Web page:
Vladimir Putin seals re-election nomination as rival warned boycott call maybe illegal
Vladimir Putin was formally nominated as a candidate in next year’s presidential elections as the Kremlin rejected suggestions that barring his most serious rival from the ballot would undermine the vote’s legitimacy.
Mr Putin, who announced his intention to run for a fourth term as president of Russia earlier this month, was formally endorsed by 668 supporters at a meeting in Moscow on Tuesday.
The announcement came a day after Alexei Navalny, the anti-corruption campaigner viewed as Mr Putin’s most credible political rival, called for a boycott of the March 18 poll after he was denied registration by Russia’s Central Election Commission (CEC).
“The procedure we’re offered to take part in is not an election. Only Putin and candidates he personally chose – those who pose no threat to him whatsoever – are participating,” Mr Navalny said in a video statement published in his blog Monday.
“To come to the polling station would mean to vote for deception and corruption,” he added and urged supporters to undermine the turnout, which he sees as the biggest concern for the Kremlin.
Mr Navalny was nominated by a congress of supporters on Sunday, but immediately denied permission to proceed with collecting signatures to confirm his place on the ballot because of a criminal conviction for fraud that he says is politically motivated.
Dmitry Peskov, Mr Putin’s spokesman, appeared to warn that Mr Navalny would face criminal investigation over his call for voters to stay away from the polls.
“We are aware of different expert opinions – and there are very different ones – but we don’t agree with this opinion [that Mr Navalny not running will lower voters’ interest in the election],” the Kremlin spokesman was quoted as saying by the RBC news outlet.
He added that Mr Navalny not running “cannot in any way undermine the legitimacy of the vote,” but his calls to boycott it are to be investigated for “being or not being in accordance with the law.”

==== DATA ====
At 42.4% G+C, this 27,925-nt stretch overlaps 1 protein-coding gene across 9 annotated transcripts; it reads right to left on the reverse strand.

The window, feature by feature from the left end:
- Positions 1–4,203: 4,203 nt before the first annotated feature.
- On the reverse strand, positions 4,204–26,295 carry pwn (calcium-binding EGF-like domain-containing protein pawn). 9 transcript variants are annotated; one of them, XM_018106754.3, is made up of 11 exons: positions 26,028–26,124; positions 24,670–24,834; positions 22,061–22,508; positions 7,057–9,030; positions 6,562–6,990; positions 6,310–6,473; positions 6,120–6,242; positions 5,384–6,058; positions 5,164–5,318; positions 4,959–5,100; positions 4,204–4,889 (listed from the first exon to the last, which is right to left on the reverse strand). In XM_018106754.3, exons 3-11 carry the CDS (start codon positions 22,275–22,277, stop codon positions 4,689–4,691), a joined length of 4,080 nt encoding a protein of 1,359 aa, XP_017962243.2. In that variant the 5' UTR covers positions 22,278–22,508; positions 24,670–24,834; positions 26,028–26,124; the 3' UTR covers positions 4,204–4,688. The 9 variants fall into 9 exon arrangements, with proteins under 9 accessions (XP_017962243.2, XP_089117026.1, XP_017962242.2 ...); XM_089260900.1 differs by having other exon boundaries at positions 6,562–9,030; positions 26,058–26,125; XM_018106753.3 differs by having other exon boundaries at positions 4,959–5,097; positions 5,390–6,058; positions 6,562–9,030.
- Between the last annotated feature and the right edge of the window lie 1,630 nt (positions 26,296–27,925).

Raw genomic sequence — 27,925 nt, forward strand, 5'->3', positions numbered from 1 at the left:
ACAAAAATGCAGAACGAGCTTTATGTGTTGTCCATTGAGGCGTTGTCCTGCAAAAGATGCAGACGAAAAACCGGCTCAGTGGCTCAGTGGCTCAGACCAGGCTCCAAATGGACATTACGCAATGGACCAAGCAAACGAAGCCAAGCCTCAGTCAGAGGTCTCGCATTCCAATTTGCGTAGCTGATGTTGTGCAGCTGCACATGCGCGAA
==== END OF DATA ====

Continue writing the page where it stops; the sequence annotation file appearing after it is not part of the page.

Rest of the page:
Mr Putin, who appeared for a televised walkabout with children visiting the Kremlin’s Christmas tree on Tuesday, was not present at his own endorsement meeting.
However, the president may find the time to personally apply for registration with the CEC, Mr Peskov said. “We haven’t ruled it out,” he told reporters Tuesday, not clarifying when this might happen.
Russian media reported that the endorsement meeting cost Mr Putin’s supporters 900,000 rubles (£11,600).
After filing for registration, Mr Putin’s campaign will have to collect 300,000 signatures of voters who support his candidacy, since he is running as an independent candidate and not on a party ticket.
Ksenia Sobchak, another opposition candidate, was given a green light by the CEC to proceed with gathering signatures in support of her candidacy on Tuesday.
Ms Sobchak, a socialite-turned opposition journalist and the daughter of Mr Putin’s political mentor Anatoly Sobchak, is running as the candidate for the Civic Initiative political party.
As a party candidate she only needs to gather 100,000 signatures to confirm her place on the ballot.
Ms Sobchak, who has been widely criticized as a diversionary candidate mobilized by the Kremlin to draw support away from Mr Navalny, said in an Instagram post Tuesday that the CEC not registering Mr Navalny was “enormously unfair and yet another mistake by the authorities.”
She invited Mr Navalny to endorse her candidacy and become her “envoy” in the race.
“I’m urging all democratic opposition forces to unite. If I get on the ballot, I propose Alexei Navalny become my envoy,” Ms Sobchak wrote under a photo of her and Mr Navalny smiling at each other.
Ms Sobchak added that “boycotting the election is ineffective and harmful. It won’t lower the turnout – it will even increase the number [of the votes cast] for Putin and will allow him to get the 70 percent [of the votes] he desires.”
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